The Government Shutdown is a Threat to National Parks

I have not shied away from advertising that I come from a family of National Park Rangers. It is my go-to fun fact whenever I am forced to participate in an icebreaker. Both of my parents and my sister have worn the trademark flat hat and arrow-shaped badge. They have burned fields for ecology research, climbed through caves, and served as the guardians of the Florida swamps, riding in airboats. I, in turn, live in a city, only light fires if it is for the purpose of roasting various meats, get slightly claustrophobic retrieving items from under my bed, and fear the West Nile Virus too much to watch over any kind of still water.  Nevertheless, I have a deep-seated appreciation of National Parks and I saw the stress they were under between December 22 and January 25, when the government shutdown took place.

We currently exist in a three-week-long space between the shutdown’s end and February 15, where the government will be reopened for negotiation. During this time period, the best way to secure the U.S. southern border will be discussed. The longest government shutdown in the history of the country affected 800,000 federal employees. Although rangers and other National Park employees were unable to work during this period, the parks themselves remained open to the public. This posed the issue of people being unsupervised.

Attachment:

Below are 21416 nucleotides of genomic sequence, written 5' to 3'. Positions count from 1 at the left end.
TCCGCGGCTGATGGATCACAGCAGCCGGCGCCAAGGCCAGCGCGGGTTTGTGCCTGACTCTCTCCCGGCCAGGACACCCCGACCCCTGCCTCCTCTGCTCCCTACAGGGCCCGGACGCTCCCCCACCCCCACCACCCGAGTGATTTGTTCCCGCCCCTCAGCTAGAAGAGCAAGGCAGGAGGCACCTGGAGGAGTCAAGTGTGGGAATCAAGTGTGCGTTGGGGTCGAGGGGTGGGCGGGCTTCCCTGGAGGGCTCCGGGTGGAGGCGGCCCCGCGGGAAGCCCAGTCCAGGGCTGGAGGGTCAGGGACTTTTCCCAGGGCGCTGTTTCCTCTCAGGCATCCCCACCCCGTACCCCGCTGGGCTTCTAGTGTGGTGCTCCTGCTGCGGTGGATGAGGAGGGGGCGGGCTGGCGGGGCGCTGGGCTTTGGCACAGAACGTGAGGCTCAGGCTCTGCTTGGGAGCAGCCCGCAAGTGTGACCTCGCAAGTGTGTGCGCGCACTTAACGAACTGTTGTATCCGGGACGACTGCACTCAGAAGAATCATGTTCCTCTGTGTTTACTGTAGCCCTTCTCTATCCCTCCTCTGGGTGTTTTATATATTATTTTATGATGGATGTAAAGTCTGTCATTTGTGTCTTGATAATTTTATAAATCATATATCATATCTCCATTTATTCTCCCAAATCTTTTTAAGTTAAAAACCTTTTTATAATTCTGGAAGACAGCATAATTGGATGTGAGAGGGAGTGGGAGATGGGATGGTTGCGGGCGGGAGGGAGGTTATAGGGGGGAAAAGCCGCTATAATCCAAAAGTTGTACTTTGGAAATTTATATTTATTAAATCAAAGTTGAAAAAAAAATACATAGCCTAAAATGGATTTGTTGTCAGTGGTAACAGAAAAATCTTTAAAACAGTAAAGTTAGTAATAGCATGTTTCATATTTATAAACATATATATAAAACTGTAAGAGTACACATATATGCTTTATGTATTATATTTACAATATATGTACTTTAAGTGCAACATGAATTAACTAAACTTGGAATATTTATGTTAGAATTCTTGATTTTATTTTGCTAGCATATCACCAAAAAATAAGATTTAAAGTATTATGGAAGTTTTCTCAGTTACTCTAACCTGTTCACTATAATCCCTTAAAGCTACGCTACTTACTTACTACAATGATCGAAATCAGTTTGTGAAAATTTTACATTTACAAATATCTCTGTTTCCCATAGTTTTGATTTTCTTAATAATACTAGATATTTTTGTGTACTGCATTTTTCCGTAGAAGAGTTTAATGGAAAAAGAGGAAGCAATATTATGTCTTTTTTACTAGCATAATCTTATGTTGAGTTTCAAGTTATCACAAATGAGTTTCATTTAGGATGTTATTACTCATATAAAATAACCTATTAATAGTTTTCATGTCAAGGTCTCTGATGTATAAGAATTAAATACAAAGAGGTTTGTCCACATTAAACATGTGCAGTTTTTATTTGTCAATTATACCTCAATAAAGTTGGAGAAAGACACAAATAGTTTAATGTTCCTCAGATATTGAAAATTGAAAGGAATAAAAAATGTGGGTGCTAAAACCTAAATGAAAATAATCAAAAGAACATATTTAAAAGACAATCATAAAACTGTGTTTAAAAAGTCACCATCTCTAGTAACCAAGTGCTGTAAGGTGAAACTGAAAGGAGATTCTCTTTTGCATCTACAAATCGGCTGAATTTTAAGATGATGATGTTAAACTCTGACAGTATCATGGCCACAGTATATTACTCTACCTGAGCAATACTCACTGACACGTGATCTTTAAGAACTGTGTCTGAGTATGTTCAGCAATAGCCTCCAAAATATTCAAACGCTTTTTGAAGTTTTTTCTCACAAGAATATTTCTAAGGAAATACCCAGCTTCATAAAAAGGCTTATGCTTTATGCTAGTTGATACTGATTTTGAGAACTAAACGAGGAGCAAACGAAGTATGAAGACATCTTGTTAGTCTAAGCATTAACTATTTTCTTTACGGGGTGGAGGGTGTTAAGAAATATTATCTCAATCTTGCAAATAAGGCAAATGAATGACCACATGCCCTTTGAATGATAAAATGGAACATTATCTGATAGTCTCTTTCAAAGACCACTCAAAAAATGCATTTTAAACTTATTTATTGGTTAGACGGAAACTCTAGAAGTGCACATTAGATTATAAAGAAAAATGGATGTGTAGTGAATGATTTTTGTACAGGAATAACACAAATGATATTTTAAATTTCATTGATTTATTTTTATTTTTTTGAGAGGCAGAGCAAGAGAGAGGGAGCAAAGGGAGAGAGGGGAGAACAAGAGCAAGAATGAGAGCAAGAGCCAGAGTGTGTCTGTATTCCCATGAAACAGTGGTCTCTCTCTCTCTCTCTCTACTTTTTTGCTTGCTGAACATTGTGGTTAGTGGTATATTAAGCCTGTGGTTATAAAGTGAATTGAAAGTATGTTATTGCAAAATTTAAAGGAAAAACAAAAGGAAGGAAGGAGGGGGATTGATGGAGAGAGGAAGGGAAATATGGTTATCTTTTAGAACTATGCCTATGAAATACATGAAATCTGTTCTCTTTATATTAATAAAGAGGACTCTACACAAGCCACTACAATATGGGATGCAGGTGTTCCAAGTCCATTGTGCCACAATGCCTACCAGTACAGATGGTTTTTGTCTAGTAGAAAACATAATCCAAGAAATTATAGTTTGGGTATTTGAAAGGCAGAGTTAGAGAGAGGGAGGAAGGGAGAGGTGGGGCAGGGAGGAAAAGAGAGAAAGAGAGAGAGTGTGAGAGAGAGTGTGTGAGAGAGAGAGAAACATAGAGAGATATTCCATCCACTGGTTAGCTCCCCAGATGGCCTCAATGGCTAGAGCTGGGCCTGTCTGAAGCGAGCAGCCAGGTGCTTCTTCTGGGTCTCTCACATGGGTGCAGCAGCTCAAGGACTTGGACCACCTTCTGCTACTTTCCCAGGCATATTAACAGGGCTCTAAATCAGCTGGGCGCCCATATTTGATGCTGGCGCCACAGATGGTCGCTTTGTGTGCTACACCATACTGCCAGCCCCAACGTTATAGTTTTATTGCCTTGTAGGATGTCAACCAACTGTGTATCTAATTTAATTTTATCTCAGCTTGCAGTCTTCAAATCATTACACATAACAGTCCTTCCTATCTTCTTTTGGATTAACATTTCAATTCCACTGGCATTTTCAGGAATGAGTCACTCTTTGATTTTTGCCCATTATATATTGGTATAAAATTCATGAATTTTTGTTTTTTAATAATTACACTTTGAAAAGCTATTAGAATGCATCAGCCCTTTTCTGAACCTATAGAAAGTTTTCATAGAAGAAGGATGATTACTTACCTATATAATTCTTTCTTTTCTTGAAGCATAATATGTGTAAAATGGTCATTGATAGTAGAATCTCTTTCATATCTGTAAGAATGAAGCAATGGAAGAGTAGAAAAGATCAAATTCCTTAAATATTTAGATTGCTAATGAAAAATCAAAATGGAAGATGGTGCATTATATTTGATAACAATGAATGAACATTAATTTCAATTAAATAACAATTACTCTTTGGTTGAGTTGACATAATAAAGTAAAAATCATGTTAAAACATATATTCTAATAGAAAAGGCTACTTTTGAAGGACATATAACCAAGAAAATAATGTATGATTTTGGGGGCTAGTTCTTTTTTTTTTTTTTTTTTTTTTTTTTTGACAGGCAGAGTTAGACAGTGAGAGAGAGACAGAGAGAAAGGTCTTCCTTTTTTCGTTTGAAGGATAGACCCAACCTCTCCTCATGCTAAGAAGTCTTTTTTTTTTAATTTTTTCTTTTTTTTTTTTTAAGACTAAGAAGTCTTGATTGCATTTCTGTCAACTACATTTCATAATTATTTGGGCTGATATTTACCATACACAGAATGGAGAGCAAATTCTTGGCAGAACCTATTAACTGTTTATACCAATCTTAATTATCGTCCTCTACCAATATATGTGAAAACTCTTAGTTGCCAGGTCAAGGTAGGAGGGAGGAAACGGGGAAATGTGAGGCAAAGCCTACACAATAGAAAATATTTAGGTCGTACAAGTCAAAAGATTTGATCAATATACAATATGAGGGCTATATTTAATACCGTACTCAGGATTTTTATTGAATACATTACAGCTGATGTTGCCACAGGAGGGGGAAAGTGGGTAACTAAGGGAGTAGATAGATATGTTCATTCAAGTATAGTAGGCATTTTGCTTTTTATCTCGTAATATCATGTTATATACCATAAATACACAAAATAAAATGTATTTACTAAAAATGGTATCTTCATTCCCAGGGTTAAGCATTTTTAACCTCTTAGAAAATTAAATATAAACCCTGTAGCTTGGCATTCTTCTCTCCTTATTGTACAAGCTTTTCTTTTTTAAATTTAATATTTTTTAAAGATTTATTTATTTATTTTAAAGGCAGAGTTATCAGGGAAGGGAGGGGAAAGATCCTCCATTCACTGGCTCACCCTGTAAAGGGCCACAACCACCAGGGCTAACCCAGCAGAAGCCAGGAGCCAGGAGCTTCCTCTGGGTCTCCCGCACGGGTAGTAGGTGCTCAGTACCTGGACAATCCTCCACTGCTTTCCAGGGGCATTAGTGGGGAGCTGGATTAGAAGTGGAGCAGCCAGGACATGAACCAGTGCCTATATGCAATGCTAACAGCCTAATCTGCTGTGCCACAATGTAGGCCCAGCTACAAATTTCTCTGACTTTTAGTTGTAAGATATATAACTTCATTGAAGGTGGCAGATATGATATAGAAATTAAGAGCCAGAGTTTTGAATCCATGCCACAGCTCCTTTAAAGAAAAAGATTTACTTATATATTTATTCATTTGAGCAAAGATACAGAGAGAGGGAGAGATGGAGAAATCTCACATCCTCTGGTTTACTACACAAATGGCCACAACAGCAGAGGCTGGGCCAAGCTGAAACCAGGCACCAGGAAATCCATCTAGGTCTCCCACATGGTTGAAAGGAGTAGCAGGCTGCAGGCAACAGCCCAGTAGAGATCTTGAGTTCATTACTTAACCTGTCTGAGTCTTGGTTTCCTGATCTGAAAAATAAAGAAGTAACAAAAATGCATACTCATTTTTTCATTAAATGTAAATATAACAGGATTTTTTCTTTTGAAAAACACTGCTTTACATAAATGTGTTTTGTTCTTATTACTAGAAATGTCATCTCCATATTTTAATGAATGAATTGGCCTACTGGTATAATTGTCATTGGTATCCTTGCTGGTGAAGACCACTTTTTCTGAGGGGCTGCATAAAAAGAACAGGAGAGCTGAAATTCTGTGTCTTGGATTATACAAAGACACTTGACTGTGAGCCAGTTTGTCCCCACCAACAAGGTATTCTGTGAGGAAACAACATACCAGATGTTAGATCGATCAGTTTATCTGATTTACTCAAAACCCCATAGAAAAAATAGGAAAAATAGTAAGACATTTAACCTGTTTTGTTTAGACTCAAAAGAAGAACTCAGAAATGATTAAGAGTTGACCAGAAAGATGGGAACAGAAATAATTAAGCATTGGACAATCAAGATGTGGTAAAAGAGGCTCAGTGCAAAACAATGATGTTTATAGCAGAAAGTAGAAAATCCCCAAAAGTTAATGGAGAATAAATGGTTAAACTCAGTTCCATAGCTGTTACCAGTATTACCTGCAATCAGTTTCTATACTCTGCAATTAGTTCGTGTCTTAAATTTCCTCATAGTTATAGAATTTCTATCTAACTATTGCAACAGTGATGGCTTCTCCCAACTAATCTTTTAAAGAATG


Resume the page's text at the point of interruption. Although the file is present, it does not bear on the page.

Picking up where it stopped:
Many parks are dealing with the carnage left by visitors who were still able to visit parks during the time of the shutdown. According to the staff of Death Valley National Park, a “disturbing” amount of human waste and trash was left at the park over the course of the shutdown. At Joshua Tree, where the trees with gnarled branches can live upwards of 150 years, an unsupervised group of people hacked away at them with a chainsaw to create an easy pathway for off-roading. In a matter of moments, the trees that stood in the desert as a testament to endurance were left as jagged piles of lumber.

My time around national parks and the people who work in them have taught me that nature is predictable. Patterns can be recognized and outcomes can be controlled. Burning away tinder in a monitored prescribed burn prevents wildfires that cannot be reined in. Charting sea turtle nesting sites allows future eggs to be collected, incubated, and hatched so that more turtles reach adulthood. Unfortunately, people are less predictable.

In a perfect world, we would be able to trust everyone who uses public land. However, the reality of the world is far from perfect. The government shutdown’s effect on our parks is but a single scratch on a marred surface. People like the ones who passed through Joshua Tree are mindless threats to some of the strongest examples of our country’s history. This side effect of the shutdown is something worth bearing in mind as we creep closer to February 15. It is not just our country’s future under siege, it is our past as well.

Americans who wish to help remedy the damages done to National Parks are able to volunteer for cleanups. By signing up you will receive notifications about efforts in affected areas and can be directed to cleanup crews led by rangers.

 

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